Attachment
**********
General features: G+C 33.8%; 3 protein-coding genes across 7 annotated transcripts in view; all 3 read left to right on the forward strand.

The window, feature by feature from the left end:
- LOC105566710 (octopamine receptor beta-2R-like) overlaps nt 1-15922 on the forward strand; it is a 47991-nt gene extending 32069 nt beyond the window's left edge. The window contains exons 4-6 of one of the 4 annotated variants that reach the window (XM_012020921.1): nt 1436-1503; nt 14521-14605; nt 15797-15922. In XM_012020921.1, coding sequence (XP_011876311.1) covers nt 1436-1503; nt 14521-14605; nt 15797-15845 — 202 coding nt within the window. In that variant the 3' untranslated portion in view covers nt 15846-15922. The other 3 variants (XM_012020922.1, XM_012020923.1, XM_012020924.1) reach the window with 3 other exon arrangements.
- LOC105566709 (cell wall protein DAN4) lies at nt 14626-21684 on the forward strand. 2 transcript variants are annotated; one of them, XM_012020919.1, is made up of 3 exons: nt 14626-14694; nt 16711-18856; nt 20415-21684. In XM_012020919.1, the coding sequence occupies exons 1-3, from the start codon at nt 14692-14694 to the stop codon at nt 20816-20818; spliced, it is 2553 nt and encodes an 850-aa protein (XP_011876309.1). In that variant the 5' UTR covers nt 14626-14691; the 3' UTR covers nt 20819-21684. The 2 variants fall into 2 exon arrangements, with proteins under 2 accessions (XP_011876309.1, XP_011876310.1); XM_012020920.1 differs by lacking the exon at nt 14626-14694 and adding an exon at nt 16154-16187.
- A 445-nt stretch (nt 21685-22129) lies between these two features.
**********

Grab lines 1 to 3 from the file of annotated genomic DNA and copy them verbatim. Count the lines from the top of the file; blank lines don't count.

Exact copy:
General features: G+C 33.8%; 3 protein-coding genes across 7 annotated transcripts in view; all 3 read left to right on the forward strand.

The window, feature by feature from the left end:
- LOC105566710 (octopamine receptor beta-2R-like) overlaps nt 1-15922 on the forward strand; it is a 47991-nt gene extending 32069 nt beyond the window's left edge. The window contains exons 4-6 of one of the 4 annotated variants that reach the window (XM_012020921.1): nt 1436-1503; nt 14521-14605; nt 15797-15922. In XM_012020921.1, coding sequence (XP_011876311.1) covers nt 1436-1503; nt 14521-14605; nt 15797-15845 — 202 coding nt within the window. In that variant the 3' untranslated portion in view covers nt 15846-15922. The other 3 variants (XM_012020922.1, XM_012020923.1, XM_012020924.1) reach the window with 3 other exon arrangements.